Bissau putschists vow to restore democracy
Bissau - Guinea-Bissau's coup leaders have reaffirmed their pledge to restore democratic rule to the tiny west African state, the head of a regional grouping said on Tuesday following overnight talks.
"We agreed on the fact that the soldiers accept the decision of Ecowas ... which demanded the restoration of constitutional order," Kadre Desire Ouedraogo said after meeting with the putschists who seized power last week.
"We demanded the release of prisoners, which constitutes an essential condition for the return of constitutional order," added Ouedraogo, the Economic Community of West African States' Commission president.
The putschists continue to detain the ousted prime minister and interim president, Carlos Gomes Junior and Raimundo Pereira, and several former ministers.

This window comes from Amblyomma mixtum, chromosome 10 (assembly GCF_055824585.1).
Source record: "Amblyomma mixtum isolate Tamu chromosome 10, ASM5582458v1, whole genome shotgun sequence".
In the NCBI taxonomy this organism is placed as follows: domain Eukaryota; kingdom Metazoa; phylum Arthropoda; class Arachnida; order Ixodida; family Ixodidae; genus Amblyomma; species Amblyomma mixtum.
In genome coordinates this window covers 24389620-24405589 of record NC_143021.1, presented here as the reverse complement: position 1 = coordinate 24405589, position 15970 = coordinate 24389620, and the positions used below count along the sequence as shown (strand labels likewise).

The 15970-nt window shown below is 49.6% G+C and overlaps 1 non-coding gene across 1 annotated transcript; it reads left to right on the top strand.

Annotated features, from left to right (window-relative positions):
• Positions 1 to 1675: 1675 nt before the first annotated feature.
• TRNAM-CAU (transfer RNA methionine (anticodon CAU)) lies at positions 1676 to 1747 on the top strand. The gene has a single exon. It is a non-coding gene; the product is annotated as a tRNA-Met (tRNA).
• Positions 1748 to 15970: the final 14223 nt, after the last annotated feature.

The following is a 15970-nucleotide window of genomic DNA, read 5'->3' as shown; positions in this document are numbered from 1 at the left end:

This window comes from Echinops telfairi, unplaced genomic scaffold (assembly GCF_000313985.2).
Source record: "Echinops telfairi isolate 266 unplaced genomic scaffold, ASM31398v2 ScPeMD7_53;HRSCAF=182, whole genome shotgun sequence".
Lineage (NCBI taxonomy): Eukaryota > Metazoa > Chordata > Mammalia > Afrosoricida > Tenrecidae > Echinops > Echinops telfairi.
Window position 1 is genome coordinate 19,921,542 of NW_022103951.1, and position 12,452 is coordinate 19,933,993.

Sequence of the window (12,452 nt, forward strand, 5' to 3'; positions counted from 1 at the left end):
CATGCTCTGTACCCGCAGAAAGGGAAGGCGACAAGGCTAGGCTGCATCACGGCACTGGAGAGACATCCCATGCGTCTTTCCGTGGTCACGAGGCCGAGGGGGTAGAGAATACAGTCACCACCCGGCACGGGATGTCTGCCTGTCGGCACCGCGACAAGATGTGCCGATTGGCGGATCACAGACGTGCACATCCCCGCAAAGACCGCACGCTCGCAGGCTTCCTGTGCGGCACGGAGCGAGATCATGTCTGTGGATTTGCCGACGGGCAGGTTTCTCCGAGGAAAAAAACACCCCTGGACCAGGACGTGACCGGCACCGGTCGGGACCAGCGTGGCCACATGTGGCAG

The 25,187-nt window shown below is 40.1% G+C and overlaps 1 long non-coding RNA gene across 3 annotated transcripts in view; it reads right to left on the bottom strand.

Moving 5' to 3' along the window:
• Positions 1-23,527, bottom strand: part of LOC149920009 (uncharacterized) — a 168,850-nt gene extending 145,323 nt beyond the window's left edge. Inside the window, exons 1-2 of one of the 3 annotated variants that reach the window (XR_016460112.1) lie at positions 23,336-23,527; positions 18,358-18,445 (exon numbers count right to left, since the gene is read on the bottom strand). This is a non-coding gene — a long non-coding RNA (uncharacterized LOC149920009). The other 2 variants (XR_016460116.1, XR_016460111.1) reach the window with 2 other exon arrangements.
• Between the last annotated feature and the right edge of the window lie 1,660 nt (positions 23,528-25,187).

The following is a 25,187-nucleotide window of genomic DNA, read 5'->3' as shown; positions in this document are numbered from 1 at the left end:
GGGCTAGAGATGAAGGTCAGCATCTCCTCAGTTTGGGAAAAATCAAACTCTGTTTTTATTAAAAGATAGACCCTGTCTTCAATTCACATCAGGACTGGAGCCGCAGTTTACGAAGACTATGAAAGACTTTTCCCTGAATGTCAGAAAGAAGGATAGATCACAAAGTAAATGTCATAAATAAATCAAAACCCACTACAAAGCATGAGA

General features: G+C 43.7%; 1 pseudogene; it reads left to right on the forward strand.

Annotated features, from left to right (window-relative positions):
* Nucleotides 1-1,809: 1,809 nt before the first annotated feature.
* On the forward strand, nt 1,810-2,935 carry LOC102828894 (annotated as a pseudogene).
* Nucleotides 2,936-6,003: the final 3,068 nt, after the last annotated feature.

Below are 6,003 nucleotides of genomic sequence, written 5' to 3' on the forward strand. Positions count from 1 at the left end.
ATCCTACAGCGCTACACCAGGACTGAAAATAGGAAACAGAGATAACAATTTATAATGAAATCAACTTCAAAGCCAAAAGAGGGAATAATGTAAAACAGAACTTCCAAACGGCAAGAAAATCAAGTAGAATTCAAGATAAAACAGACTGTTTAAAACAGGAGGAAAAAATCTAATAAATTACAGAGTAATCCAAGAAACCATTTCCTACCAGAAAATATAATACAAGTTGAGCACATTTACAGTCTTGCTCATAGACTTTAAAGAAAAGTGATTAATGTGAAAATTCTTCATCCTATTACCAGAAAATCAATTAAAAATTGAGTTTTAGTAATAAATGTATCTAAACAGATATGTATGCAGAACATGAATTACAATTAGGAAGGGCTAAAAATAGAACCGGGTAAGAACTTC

They justified the power grab last Thursday by claiming that there had been a "secret deal" with Angola to undermine the army, but have since repeatedly pledged to restore civilian rule.
Angola last year sent 200 troops to Guinea-Bissau to help reform the army. Ouedraogo said an Ecowas force would replace them "if the authorities agree to a return to normal constitutional order".
The coup aborted a second-round presidential vote set for 29 April, an election whose validity was already in doubt after five candidates, including first-round runner-up Kumba Yala, cried foul and declared a boycott.
Despite international calls for the run-off to go ahead, the army dissolved all existing institutions and declared a National Transitional Council together with opposition parties.
Guinea Bissau, a country of 1.6 million people, has a history of military coups and has become a hub in the drug trade between South America and Europe.